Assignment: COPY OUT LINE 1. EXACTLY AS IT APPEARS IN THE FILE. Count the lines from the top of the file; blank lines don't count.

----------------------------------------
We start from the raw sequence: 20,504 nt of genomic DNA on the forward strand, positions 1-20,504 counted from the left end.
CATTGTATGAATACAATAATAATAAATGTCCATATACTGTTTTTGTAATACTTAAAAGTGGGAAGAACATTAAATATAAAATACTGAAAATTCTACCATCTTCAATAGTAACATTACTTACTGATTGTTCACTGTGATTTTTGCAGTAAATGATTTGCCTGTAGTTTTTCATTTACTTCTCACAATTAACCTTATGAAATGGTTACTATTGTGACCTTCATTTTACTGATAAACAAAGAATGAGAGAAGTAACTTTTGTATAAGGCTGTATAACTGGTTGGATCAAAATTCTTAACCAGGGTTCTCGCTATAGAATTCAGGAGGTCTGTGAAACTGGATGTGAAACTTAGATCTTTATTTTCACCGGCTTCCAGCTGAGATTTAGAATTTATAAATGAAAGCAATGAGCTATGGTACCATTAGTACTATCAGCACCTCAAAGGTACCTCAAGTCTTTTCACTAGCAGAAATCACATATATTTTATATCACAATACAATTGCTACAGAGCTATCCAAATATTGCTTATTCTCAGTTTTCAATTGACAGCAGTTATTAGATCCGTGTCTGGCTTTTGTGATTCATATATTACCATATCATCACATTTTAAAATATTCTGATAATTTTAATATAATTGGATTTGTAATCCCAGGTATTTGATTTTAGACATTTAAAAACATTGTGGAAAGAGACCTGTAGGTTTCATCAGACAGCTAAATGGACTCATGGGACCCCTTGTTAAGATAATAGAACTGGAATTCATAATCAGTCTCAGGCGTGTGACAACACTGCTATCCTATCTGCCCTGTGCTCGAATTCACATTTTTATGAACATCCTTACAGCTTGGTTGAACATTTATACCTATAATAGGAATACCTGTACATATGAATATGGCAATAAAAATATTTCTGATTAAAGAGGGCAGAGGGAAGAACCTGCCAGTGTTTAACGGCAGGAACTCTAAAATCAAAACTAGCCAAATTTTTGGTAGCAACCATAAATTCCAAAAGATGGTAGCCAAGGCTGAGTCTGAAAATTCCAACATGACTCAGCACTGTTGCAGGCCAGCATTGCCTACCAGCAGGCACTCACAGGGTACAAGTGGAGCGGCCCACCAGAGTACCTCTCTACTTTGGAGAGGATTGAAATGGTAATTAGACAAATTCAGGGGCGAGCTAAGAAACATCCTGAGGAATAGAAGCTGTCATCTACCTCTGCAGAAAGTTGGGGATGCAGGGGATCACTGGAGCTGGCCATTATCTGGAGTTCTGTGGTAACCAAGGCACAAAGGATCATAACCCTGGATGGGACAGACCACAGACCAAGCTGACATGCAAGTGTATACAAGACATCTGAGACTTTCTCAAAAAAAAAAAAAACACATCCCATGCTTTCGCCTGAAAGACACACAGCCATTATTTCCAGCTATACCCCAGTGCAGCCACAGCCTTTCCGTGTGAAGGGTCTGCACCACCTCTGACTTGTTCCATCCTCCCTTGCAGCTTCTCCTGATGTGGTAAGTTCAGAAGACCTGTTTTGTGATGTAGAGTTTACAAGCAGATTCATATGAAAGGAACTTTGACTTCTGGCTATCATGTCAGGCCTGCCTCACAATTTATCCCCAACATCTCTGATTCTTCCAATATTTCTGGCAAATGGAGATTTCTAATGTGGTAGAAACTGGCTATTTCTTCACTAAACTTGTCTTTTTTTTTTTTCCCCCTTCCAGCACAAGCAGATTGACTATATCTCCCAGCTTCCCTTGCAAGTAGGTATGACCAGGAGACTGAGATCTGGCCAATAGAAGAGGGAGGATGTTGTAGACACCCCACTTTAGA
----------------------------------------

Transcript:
We start from the raw sequence: 20,504 nt of genomic DNA on the forward strand, positions 1-20,504 counted from the left end.